Senate misses its 'William Wilberforce' moment; will not defund Planned Parenthood

by Gregory Tomlin, |
Protesters stand on a sidewalk outside a Planned Parenthood clinic in Vista, California, August 3, 2015. Planned Parenthood was the focus of a largely-partisan U.S. Senate debate on Monday. Congressional Republicans tried unsuccessfully to cut off Planned Parenthood's federal funding. | REUTERS/Mike Blake

WASHINGTON (Christian Examiner) – A bill to defund Planned Parenthood, the abortion provider plagued by four undercover videos showing its doctors negotiating the sale of aborted fetal body parts, stalled today after failing to receive the votes necessary for cloture, a parliamentary move to end debate and send the bill to the full Senate for consideration.

Sen. Joni Ernst (R-IA), who introduced the bill, said on the Senate floor the bill was necessary because of Planned Parenthood's "callous and morally reprehensible behavior." While some senators might prefer to ignore the videos, she said, she believed Americans should not have to pay for the abortion provider's "sheer disdain for human dignity and complete disregard for women and their babies."

Under the bill, all funding for Planned Parenthood would have been eliminated in the federal budget, but the bill would not have ended funding for women's health care or make any effort to overturn Roe v. Wade. However, it would have transferred all monies set aside for Planned Parenthood to other women's health care providers – such as hospitals and community health clinics.

Sen. Dan Coats (R-IN) said earlier in the day while senators were debating the bill that the Senate had been presented with a "William Wilberforce moment." Coats said Wilberforce, a British parliamentarian from 1784-1812, undertook the effort to abolish slavery in England after – as Wilberforce himself put it – "a career of doing nothing of purpose."

"I believe today, just two hours from now, we will have a William Wilberforce moment facing the United States Senate," Coats said. "The bottom line is that we are talking about an organization that is embracing the dismembering of a human life with taxpayer support."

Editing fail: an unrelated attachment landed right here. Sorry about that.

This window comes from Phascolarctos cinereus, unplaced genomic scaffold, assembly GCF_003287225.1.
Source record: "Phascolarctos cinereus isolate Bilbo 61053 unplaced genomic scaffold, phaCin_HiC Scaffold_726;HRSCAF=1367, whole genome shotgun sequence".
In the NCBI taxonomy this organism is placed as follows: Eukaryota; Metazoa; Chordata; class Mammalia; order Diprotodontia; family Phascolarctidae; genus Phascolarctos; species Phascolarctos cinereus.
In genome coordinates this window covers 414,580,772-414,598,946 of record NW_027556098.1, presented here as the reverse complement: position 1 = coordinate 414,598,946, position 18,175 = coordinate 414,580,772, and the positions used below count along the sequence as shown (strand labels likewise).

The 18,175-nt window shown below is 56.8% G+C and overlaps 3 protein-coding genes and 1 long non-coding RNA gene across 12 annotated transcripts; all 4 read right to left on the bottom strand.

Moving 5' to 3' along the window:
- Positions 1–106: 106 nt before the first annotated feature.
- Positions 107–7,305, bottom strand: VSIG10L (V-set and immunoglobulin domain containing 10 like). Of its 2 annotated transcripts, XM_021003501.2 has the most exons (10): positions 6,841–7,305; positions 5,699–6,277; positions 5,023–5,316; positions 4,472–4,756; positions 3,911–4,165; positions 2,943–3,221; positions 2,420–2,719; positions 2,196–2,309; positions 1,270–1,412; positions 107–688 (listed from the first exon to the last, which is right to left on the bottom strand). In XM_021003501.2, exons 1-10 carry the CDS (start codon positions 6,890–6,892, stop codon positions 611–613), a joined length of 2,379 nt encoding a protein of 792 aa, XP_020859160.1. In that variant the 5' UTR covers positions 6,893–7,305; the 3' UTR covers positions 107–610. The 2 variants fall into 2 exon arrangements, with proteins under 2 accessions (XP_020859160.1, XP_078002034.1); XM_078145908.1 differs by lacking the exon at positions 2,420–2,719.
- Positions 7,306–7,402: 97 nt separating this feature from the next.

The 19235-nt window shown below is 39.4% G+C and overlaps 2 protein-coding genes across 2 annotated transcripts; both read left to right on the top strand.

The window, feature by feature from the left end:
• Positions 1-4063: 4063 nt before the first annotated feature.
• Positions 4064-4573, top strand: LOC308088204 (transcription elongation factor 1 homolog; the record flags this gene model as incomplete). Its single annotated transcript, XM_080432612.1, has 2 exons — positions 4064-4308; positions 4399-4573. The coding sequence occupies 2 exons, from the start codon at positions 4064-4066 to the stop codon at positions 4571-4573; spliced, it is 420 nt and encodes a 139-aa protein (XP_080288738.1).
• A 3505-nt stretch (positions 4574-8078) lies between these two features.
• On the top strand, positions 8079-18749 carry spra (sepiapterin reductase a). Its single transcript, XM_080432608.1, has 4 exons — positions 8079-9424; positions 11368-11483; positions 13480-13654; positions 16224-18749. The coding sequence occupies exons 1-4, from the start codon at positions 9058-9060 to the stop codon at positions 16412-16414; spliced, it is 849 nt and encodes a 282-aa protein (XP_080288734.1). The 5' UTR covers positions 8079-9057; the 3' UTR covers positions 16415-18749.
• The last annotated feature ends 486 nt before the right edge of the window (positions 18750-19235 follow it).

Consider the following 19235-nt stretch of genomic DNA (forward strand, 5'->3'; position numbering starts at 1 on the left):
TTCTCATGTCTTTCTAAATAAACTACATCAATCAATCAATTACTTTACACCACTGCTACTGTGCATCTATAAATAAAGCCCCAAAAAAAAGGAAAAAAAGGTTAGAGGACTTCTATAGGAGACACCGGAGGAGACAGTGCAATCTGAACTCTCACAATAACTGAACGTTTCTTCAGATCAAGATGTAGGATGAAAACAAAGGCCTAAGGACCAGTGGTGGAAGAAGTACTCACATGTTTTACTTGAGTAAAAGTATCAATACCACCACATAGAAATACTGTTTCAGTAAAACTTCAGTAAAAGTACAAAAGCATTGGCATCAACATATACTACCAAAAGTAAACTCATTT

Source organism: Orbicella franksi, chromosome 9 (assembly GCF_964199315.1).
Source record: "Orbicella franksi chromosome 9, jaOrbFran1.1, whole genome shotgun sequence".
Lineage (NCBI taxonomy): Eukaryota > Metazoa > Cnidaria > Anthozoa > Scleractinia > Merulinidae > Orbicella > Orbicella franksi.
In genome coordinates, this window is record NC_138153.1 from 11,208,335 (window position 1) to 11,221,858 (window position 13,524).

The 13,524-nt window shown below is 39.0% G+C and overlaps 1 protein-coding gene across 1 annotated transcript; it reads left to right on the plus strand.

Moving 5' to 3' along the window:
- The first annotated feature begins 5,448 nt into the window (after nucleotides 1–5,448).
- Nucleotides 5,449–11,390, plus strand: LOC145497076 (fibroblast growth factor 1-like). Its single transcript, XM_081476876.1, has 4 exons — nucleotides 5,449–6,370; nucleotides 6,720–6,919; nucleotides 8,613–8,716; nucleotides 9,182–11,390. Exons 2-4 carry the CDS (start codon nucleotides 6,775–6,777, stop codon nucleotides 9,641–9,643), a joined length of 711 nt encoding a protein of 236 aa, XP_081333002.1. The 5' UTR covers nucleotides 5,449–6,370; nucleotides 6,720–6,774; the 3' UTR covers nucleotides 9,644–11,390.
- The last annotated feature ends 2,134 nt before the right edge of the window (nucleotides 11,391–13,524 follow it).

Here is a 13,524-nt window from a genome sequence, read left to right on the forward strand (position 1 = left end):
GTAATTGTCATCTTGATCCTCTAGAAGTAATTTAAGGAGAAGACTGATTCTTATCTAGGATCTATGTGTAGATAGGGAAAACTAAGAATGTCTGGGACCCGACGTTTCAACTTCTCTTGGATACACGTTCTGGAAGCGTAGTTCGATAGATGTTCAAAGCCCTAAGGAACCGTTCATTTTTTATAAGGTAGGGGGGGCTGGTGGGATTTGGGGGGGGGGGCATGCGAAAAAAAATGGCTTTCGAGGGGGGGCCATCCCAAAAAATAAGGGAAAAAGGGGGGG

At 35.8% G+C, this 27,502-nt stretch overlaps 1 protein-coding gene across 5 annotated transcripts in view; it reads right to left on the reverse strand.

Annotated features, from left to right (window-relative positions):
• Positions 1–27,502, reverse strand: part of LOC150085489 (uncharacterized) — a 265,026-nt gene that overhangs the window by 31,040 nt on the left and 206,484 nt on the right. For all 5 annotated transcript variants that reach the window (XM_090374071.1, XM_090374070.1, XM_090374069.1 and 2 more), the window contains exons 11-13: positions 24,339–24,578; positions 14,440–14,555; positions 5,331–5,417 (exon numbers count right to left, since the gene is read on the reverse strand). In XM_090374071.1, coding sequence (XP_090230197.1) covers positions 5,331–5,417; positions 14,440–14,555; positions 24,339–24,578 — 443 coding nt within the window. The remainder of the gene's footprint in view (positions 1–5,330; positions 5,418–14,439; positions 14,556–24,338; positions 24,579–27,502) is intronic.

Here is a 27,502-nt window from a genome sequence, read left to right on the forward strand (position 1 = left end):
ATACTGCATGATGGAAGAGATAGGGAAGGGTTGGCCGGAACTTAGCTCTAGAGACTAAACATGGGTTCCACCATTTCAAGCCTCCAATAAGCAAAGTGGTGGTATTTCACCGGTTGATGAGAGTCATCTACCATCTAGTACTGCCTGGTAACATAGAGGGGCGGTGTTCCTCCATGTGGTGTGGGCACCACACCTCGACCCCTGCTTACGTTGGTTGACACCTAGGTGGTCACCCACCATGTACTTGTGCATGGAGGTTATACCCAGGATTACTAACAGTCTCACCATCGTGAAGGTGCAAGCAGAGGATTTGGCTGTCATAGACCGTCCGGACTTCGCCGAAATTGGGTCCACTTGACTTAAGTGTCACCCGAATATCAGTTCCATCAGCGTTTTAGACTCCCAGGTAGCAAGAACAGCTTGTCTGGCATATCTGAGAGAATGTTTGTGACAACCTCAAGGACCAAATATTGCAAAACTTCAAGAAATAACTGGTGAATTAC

"Do we want to support an organization with taxpayer funding that treats human body parts like a product on the shelf of a store?" Coats asked.

Sen. John Cornyn (R-TX), who co-sponsored the bill, said the legislation was "the beginning of the fight to regain America's conscience." He echoed Ernst, who said the bill was not about eliminating abortion, which the Supreme Court regarded as a right in Roe v. Wade. It was, however, about taxpayer funding for abortion – an act proscribed by law since 1976.

Cornyn said women's health care would have been enhanced by eliminating funding for Planned Parenthood because there are 13 community health centers for every one Planned Parenthood office nationwide. The $528 million provided to Planned Parenthood would have been distributed to those locations.

"An organization that so callously reduces our most vulnerable to spare parts has no part in taxpayer funding," Cornyn said.

Sen. and presidential candidate Rand Paul (R-KY) also said there were 9,000 clinics around the country who could provide women's health care, but the time has come for the nation to chose whether it is concerned with life and whether or not there is someone greater to answer to for life. Paul said in a statement prior to the vote:

"These videos are hard for anyone to defend, and they pull back the curtain on Planned Parenthood's callous actions that strike the moral fabric of our society. The American people have just cause to be horrified by the actions of Planned Parenthood. Protecting the most vulnerable in our society is an important measure of any society."

I believe today, just two hours from now, we will have a William Wilberforce moment facing the United States Senate. ... The bottom line is that we are talking about an organization that is embracing the dismembering of a human life with taxpayer support.